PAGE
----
In ListView, since React Native owns the layout system, you don't need to do all that painstaking manual computation yourself. When a row is rendered, it'll update the size. The only downside is that the scrollbar is a little funky, but I'm sure we'll be able to come up with heuristics to smooth it out in the future.

@luics luics changed the title from ListView renders all rows. to ListView renders all rows? Mar 31, 2015

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luics Mar 31, 2015

@vjeux thx, it's really clear and useful.

luics commented Mar 31, 2015

@vjeux thx, it's really clear and useful.

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Something doesn't seem to be working as intended just yet. After scrolling a very long list view with images, and 4 rows visible in vertical ipad air 2, everything seems to be working as @vjeux describes, except the memory just keeps climbing and climbing. And the most alarming thing is that scrolling (after scrolling to the bottom), can cause main thread to easily eat over 100-130% of cpu, while the JSCore thread stays quiet. This is very different to the 1-3% taken by just JSCore when scrolling from the top after the initial render. It is very apparent that the app is unstable while the listview's rows all remain in memory, and the main thread is blocked for about a second give or take while a listview in this state is unmounted, and can even result in a crash. Just a reminder, this is all on an iPad Air 2.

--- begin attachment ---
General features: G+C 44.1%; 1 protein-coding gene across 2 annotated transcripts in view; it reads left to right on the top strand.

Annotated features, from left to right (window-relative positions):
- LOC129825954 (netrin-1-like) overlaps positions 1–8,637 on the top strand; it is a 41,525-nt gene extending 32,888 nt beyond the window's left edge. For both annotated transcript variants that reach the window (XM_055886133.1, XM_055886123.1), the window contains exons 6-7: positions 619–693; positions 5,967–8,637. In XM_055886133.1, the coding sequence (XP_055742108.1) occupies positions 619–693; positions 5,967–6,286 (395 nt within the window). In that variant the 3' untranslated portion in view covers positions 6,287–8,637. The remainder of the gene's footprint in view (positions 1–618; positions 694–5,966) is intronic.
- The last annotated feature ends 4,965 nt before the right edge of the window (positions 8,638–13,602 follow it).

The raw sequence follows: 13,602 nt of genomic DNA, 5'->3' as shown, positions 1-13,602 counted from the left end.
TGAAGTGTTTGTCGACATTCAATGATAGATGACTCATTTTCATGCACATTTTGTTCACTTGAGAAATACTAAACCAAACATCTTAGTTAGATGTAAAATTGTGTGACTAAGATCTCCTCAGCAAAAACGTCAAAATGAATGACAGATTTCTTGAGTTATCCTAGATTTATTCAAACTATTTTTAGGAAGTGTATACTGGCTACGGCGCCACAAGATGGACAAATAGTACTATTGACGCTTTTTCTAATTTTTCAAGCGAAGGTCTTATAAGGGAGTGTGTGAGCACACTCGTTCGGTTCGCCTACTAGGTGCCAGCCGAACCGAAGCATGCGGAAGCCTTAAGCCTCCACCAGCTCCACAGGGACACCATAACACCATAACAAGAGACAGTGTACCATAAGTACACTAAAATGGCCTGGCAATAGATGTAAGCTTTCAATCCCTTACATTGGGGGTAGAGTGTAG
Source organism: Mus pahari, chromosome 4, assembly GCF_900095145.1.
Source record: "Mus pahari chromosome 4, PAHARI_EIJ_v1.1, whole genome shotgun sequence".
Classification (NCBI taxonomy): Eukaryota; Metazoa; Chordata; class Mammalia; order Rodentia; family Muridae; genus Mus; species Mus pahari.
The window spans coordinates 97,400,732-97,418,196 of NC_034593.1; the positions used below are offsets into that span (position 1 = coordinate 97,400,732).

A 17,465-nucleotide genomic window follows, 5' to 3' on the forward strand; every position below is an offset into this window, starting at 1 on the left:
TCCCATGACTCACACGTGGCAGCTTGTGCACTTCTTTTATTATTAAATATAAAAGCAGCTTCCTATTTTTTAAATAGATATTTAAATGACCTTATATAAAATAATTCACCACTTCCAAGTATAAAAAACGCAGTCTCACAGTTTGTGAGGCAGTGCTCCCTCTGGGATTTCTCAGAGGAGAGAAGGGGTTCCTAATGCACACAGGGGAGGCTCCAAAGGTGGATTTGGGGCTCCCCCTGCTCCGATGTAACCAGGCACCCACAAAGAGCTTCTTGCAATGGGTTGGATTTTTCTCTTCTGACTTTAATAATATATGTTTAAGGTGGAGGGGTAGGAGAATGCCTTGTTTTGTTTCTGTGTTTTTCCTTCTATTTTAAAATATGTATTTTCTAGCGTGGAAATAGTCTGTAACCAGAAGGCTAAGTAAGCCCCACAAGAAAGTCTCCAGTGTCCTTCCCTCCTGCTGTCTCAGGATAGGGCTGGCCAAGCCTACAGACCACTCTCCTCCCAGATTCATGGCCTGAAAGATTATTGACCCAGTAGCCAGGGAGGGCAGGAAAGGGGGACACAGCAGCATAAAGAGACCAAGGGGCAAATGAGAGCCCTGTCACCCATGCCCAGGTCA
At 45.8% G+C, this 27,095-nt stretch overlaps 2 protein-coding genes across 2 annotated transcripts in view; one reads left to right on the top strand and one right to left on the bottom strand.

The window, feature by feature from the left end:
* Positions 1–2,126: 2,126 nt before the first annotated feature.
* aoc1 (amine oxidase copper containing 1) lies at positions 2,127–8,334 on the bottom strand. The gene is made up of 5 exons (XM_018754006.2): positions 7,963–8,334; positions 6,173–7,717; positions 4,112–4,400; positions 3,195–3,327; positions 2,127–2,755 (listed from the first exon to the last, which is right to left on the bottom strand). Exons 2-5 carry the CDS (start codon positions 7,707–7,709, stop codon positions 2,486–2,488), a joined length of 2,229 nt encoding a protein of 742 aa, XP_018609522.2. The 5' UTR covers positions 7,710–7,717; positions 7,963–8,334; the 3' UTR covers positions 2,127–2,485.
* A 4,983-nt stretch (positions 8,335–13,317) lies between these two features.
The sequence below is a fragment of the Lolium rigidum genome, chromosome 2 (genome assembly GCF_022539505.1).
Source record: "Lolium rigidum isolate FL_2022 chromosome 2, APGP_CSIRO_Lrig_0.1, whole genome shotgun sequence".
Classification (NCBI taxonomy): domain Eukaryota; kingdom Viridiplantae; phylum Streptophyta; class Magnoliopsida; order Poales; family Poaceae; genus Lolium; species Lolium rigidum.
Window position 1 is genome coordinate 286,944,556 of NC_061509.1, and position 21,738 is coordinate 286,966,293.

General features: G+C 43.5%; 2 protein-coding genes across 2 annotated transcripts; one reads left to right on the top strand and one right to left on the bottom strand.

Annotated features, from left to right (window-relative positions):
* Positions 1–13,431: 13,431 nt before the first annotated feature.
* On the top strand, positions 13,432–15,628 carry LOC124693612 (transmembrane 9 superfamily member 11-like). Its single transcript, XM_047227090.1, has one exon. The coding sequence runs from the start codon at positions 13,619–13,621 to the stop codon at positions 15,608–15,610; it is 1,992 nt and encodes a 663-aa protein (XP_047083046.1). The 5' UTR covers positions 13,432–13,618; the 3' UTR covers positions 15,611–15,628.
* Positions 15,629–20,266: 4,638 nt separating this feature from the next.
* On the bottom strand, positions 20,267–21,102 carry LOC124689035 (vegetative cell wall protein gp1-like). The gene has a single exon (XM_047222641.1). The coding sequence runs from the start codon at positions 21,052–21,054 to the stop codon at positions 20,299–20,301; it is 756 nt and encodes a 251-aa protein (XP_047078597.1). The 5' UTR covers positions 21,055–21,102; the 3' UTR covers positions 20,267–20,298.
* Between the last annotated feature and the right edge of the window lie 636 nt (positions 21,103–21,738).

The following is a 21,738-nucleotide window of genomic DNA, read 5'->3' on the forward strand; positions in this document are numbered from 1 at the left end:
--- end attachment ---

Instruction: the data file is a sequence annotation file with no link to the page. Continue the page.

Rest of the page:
I also tried the "experimental feature" of removeClippedSubviews for ListView. This initially did seem to help with memory, but it was causing a crash. I assumed this was the "experimental" part, and haven't dug in there just yet ;)